We present a 6-gene, 420-species maximum-likelihood phylogeny of Ascomycota, the largest phylum of Fungi. This analysis is the most taxonomically complete to date with species sampled from all 15 currently circumscribed classes. A number of superclass-level nodes that have previously evaded resolution and were unnamed in classifications of the Fungi are resolved for the first time. Based on the 6-gene phylogeny we conducted a phylogenetic informativeness analysis of all 6 genes and a series of ancestral character state reconstructions that focused on morphology of sporocarps, ascus dehiscence, and evolution of nutritional modes and ecologies. A gene-by-gene assessment of phylogenetic informativeness yielded higher levels of informativeness for protein genes (RPB1, RPB2, and TEF1) as compared with the ribosomal genes, which have been the standard bearer in fungal systematics. Our reconstruction of sporocarp characters is consistent with 2 origins for multicellular sexual reproductive structures in Ascomycota, once in the common ancestor of Pezizomycotina and once in the common ancestor of Neolectomycetes. This first report of dual origins of ascomycete sporocarps highlights the complicated nature of assessing homology of morphological traits across Fungi. Furthermore, ancestral reconstruction supports an open sporocarp with an exposed hymenium (apothecium) as the primitive morphology for Pezizomycotina with multiple derivations of the partially (perithecia) or completely enclosed (cleistothecia) sporocarps. Ascus dehiscence is most informative at the class level within Pezizomycotina with most superclass nodes reconstructed equivocally. Character-state reconstructions support a terrestrial, saprobic ecology as ancestral. In contrast to previous studies, these analyses support multiple origins of lichenization events with the loss of lichenization as less frequent and limited to terminal, closely related species.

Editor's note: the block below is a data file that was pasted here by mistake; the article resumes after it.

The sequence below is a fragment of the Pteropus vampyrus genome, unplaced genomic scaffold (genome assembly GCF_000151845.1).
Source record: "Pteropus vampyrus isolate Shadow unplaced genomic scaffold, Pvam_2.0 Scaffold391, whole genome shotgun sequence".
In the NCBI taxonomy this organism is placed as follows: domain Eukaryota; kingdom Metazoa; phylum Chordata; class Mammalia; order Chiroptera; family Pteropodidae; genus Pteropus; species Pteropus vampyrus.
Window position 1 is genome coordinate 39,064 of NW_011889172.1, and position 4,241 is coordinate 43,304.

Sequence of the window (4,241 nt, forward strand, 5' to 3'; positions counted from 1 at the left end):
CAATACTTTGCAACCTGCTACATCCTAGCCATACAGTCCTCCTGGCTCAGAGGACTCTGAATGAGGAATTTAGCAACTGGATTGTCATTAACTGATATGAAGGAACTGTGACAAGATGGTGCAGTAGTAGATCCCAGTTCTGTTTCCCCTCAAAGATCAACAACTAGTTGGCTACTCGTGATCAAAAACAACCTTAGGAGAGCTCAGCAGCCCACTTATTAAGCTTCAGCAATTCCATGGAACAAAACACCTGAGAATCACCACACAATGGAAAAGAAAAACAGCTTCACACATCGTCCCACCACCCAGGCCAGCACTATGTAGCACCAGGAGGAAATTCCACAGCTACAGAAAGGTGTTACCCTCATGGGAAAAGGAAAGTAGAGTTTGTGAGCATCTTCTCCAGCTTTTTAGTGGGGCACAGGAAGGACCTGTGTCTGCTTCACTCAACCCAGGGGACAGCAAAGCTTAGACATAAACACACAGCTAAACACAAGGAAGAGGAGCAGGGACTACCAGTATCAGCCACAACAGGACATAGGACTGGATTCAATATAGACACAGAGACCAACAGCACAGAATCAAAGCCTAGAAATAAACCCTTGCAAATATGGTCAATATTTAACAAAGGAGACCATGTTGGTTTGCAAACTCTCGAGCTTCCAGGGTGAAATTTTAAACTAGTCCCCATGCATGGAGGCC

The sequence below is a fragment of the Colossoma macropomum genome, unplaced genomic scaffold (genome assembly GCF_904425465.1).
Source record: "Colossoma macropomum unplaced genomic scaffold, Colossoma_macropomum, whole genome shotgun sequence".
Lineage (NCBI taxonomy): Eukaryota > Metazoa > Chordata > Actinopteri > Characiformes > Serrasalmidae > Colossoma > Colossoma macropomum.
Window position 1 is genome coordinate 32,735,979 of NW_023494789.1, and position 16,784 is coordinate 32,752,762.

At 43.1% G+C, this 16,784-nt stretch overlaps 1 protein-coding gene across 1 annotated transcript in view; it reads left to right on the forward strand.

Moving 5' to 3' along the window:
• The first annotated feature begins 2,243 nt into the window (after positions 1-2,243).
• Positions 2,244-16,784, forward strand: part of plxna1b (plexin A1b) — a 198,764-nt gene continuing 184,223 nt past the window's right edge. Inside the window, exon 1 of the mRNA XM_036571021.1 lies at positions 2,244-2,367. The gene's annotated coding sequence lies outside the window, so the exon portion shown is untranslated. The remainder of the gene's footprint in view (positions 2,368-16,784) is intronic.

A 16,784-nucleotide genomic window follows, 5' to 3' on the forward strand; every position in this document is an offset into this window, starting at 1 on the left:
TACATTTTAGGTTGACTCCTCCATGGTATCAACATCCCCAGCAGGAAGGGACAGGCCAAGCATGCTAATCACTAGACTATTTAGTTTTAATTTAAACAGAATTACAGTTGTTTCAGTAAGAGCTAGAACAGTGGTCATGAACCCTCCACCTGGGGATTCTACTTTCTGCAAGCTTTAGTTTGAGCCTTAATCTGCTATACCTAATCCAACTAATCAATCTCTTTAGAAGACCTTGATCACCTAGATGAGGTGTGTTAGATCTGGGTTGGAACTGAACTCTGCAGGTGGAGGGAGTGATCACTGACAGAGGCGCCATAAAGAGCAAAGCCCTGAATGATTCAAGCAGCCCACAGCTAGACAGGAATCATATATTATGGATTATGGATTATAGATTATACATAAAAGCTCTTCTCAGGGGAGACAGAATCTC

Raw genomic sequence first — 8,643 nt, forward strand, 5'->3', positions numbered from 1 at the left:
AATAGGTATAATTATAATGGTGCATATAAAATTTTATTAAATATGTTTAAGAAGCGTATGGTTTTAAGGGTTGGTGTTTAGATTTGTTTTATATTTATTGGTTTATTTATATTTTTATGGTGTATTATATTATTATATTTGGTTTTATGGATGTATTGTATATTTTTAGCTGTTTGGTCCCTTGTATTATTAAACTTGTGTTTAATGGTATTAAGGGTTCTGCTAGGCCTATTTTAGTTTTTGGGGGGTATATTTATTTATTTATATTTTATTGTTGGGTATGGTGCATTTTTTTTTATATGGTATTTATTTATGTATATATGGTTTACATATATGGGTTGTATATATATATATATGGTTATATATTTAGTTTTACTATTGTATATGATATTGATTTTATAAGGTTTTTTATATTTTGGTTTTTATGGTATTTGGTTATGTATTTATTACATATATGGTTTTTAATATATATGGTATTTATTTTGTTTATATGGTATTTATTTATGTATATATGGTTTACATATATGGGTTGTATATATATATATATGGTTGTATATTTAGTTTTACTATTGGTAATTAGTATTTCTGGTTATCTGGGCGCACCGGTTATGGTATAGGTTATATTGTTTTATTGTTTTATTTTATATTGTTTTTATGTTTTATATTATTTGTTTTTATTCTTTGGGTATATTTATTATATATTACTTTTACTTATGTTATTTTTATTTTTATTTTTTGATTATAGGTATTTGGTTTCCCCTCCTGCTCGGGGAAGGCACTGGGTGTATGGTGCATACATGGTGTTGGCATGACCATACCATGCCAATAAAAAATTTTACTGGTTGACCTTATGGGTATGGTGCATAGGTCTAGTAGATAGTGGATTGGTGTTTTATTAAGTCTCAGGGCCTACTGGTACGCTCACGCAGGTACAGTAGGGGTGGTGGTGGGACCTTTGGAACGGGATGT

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http://dx.doi.org/10.1093/sysbio/syp020DOI Listing
April 2009

Discovery of a sexual cycle in the opportunistic fungal pathogen Aspergillus fumigatus.

Nature 2009 Jan;457(7228):471-4

UCD School of Biology and Environmental Science, University College Dublin, Belfield, Dublin 4, Ireland.

Aspergillus fumigatus is a saprotrophic fungus whose spores are ubiquitous in the atmosphere. It is also an opportunistic human pathogen in immunocompromised individuals, causing potentially lethal invasive infections, and is associated with severe asthma and sinusitis. The species is only known to reproduce by asexual means, but there has been accumulating evidence for recombination and gene flow from population genetic studies, genome analysis, the presence of mating-type genes and expression of sex-related genes in the fungus. Here we show that A. fumigatus possesses a fully functional sexual reproductive cycle that leads to the production of cleistothecia and ascospores, and the teleomorph Neosartorya fumigata is described. The species has a heterothallic breeding system; isolates of complementary mating types are required for sex to occur. We demonstrate increased genotypic variation resulting from recombination between mating type and DNA fingerprint markers in ascospore progeny from an Irish environmental subpopulation. The ability of A. fumigatus to engage in sexual reproduction is highly significant in understanding the biology and evolution of the species. The presence of a sexual cycle provides an invaluable tool for classical genetic analyses and will facilitate research into the genetic basis of pathogenicity and fungicide resistance in A. fumigatus, with the aim of improving methods for the control of aspergillosis. These results also yield insights into the potential for sexual reproduction in other supposedly 'asexual' fungi.
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http://dx.doi.org/10.1038/nature07528DOI Listing
January 2009